At that point I was introduced to Bob Jones who was publishing his “Spaceflight Newsletters”. He explained his Entropy Theory and sent pages of handwritten equations showing that an entropy drive was possible. (I didn’t understand any of the math).
When I visited Bob, he showed me a device that looked like a big Erector set. It was hanging on chains and had a gun-sight aimed at a reference point on the device. When he switched it on I wasn’t able to discern the deflection that he saw.
As soon as I returned to my Lab, in Astoria, New York, I hung Gamma Car 2 on chains and tried to see if it would deflect. There wasn’t any noticeable deflection.
Bob visited my lab and, after I ran the teststand and Gamma car 2, he was so impressed that he bought the car!
I asked him “What’s new with you?” and he said “Watch this”. He removed something from his shirt pocket. It was a tube (about the size of a short pencil) with a paperclip sticking out its side. When he extracted the paperclip, the tube shot to the ceiling.
“Propelled by Entropy energy”, Bob said.
We both laughed and then I remembered just how smart he really was. He explained it to me and I pretended to understand. It became obvious – he had the theory and I had the bigger working models.
That’s when we agreed to publish a report. It was titled “The Gamma Report”
For technical reasons separate from my Gamma experiments, I became involved with two professors from New York University. They visited my lab and saw the Gamma equipment run, but they were not convinced that it was operating according to my and Bob’s theories.
After doing some basic calculations concerning the operation of a pivoting disk (Ih) rotating about an offset shaft (delta-R) they admitted they didn’t understand why it worked.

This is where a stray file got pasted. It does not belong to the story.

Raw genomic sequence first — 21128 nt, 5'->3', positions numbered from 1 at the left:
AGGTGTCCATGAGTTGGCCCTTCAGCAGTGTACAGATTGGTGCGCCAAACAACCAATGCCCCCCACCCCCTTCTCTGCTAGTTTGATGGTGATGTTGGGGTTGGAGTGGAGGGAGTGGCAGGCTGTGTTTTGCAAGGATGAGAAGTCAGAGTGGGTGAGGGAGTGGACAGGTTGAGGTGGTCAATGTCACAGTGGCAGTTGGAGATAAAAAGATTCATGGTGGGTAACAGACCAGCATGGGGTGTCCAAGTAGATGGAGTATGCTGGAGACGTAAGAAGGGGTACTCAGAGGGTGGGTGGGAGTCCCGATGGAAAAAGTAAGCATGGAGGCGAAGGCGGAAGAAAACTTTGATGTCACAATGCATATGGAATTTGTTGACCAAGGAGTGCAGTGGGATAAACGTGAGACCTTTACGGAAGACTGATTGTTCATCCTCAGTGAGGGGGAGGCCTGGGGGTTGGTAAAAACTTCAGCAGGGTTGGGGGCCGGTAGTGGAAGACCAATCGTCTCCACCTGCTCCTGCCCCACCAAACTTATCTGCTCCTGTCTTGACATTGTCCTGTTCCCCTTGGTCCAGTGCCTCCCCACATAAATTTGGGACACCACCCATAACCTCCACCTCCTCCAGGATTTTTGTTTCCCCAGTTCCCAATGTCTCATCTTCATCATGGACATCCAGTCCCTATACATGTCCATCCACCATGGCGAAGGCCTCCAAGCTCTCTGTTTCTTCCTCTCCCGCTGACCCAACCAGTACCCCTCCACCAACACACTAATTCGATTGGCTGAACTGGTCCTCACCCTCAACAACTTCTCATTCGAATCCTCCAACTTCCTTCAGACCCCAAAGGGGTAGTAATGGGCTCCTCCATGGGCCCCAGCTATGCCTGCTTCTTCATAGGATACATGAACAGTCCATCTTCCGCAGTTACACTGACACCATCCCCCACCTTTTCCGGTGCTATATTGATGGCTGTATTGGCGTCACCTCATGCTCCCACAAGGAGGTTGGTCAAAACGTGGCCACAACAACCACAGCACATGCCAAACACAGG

Once again, LIFE interrupted everything for a few years.
Nagging curiosity got to me and I started again in Chicago. I built a small teststand and tried to measure the disk frequency (Ih) using an oscilloscope, at my job,. But, the signal was too erratic and could not be sync’d. I still didn’t know the frequency of the pulses of the disk hitting the shaft.
When I realized the device didn’t have to lift the electric motor, I decided to attempt a flight test with a Gamma engine that was intended to lift itself off of its driving motor.
The attempt was made in Washington Park, one cold afternoon. The Gamma engine had four Plexiglas rods between two, circular, aluminum plates. Each rod had an aluminum disk on it. There was a square shaft, through the vertical center of the engine, which allowed the engine to slide down onto an automobile starter electric motor. An external fork-type device clamped the engine to the motor and could be pulled away to release the engine.
When the powerful motor started, the disks quickly clicked to their outer-most position (due to CF) and stayed there. It was planned that the initial rpms would be much higher than the resonance range of the disks. Once the motor was switched off, the engine would slow down and pass through its resonance range. At that point, I’d release the retaining fork and watch my engine soar into the air! That was the plan.
Actually, the disk never vibrated or wobbled! (The delta-R was much too large). After several attempts, one of the plastic rods broke and the whole device fell over on its side. That’s when I met Bill Davis and he offered his machinist skills.